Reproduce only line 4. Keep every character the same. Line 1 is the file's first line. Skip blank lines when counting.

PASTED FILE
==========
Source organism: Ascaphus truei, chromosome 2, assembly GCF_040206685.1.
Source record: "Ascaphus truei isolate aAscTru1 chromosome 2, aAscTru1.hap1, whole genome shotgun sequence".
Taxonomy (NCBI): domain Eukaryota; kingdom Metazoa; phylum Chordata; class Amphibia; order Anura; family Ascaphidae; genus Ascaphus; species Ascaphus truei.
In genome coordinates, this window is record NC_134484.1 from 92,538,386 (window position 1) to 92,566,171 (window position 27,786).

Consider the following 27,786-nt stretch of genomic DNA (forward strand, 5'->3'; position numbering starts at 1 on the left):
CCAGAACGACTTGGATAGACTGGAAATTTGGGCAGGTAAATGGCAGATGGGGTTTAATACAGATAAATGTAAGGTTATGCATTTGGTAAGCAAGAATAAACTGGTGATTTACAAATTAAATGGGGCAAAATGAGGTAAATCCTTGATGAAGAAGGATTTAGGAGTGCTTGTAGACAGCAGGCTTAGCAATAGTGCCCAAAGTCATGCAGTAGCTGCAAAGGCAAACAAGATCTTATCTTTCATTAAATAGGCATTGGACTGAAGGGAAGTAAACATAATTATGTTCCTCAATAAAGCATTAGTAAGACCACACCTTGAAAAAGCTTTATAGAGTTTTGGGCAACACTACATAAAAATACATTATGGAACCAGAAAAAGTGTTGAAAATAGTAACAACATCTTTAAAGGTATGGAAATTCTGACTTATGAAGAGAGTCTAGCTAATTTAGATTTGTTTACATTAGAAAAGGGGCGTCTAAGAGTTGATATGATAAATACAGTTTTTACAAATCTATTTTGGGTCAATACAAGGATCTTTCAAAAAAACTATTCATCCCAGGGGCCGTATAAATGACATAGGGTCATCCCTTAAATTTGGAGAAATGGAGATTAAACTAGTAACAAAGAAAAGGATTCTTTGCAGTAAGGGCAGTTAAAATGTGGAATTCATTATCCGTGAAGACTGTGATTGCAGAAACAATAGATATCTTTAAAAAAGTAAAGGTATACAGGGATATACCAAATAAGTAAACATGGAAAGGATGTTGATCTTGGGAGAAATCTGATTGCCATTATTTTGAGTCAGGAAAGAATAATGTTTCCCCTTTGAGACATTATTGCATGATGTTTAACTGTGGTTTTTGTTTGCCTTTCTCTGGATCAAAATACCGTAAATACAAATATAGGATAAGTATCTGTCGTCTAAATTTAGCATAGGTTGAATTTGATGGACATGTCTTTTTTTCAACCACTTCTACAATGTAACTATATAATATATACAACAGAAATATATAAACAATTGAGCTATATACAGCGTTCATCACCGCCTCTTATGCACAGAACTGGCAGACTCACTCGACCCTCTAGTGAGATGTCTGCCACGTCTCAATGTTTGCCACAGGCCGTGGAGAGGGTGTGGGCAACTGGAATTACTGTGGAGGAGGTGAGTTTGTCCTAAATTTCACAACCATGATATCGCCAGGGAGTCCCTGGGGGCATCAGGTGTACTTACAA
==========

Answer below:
In genome coordinates, this window is record NC_134484.1 from 92,538,386 (window position 1) to 92,566,171 (window position 27,786).